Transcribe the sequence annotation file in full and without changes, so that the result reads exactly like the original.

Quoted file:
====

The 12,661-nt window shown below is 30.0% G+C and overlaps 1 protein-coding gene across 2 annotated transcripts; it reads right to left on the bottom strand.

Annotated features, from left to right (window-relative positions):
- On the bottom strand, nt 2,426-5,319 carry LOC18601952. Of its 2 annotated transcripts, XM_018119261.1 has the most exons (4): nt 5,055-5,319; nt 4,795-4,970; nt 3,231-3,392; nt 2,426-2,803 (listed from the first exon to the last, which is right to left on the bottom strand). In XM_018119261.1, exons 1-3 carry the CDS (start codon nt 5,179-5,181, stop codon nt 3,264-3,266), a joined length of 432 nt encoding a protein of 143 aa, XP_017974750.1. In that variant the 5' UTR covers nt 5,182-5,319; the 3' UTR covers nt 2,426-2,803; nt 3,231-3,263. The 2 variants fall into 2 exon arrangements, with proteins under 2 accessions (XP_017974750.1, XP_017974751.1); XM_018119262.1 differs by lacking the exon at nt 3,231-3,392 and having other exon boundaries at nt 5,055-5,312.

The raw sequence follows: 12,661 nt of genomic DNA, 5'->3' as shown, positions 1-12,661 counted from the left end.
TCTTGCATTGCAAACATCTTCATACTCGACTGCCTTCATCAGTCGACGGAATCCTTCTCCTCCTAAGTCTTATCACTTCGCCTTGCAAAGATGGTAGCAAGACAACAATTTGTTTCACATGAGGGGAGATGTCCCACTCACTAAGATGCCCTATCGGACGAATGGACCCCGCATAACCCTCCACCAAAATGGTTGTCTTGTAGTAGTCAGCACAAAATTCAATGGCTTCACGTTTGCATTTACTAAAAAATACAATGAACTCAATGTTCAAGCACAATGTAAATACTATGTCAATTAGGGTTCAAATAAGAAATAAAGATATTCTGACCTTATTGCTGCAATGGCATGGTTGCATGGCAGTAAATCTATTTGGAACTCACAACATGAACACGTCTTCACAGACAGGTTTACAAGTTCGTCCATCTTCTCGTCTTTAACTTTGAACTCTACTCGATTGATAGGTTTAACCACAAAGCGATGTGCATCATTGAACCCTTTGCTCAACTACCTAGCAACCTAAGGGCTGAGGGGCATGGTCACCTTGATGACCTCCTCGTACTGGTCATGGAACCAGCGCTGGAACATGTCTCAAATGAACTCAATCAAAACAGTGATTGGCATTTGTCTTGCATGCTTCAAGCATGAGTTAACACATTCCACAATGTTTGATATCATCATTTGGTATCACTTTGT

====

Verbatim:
The 12,661-nt window shown below is 30.0% G+C and overlaps 1 protein-coding gene across 2 annotated transcripts; it reads right to left on the bottom strand.

Annotated features, from left to right (window-relative positions):
- On the bottom strand, nt 2,426-5,319 carry LOC18601952. Of its 2 annotated transcripts, XM_018119261.1 has the most exons (4): nt 5,055-5,319; nt 4,795-4,970; nt 3,231-3,392; nt 2,426-2,803 (listed from the first exon to the last, which is right to left on the bottom strand). In XM_018119261.1, exons 1-3 carry the CDS (start codon nt 5,179-5,181, stop codon nt 3,264-3,266), a joined length of 432 nt encoding a protein of 143 aa, XP_017974750.1. In that variant the 5' UTR covers nt 5,182-5,319; the 3' UTR covers nt 2,426-2,803; nt 3,231-3,263. The 2 variants fall into 2 exon arrangements, with proteins under 2 accessions (XP_017974750.1, XP_017974751.1); XM_018119262.1 differs by lacking the exon at nt 3,231-3,392 and having other exon boundaries at nt 5,055-5,312.

The raw sequence follows: 12,661 nt of genomic DNA, 5'->3' as shown, positions 1-12,661 counted from the left end.
TCTTGCATTGCAAACATCTTCATACTCGACTGCCTTCATCAGTCGACGGAATCCTTCTCCTCCTAAGTCTTATCACTTCGCCTTGCAAAGATGGTAGCAAGACAACAATTTGTTTCACATGAGGGGAGATGTCCCACTCACTAAGATGCCCTATCGGACGAATGGACCCCGCATAACCCTCCACCAAAATGGTTGTCTTGTAGTAGTCAGCACAAAATTCAATGGCTTCACGTTTGCATTTACTAAAAAATACAATGAACTCAATGTTCAAGCACAATGTAAATACTATGTCAATTAGGGTTCAAATAAGAAATAAAGATATTCTGACCTTATTGCTGCAATGGCATGGTTGCATGGCAGTAAATCTATTTGGAACTCACAACATGAACACGTCTTCACAGACAGGTTTACAAGTTCGTCCATCTTCTCGTCTTTAACTTTGAACTCTACTCGATTGATAGGTTTAACCACAAAGCGATGTGCATCATTGAACCCTTTGCTCAACTACCTAGCAACCTAAGGGCTGAGGGGCATGGTCACCTTGATGACCTCCTCGTACTGGTCATGGAACCAGCGCTGGAACATGTCTCAAATGAACTCAATCAAAACAGTGATTGGCATTTGTCTTGCATGCTTCAAGCATGAGTTAACACATTCCACAATGTTTGATATCATCATTTGGTATCACTTTGT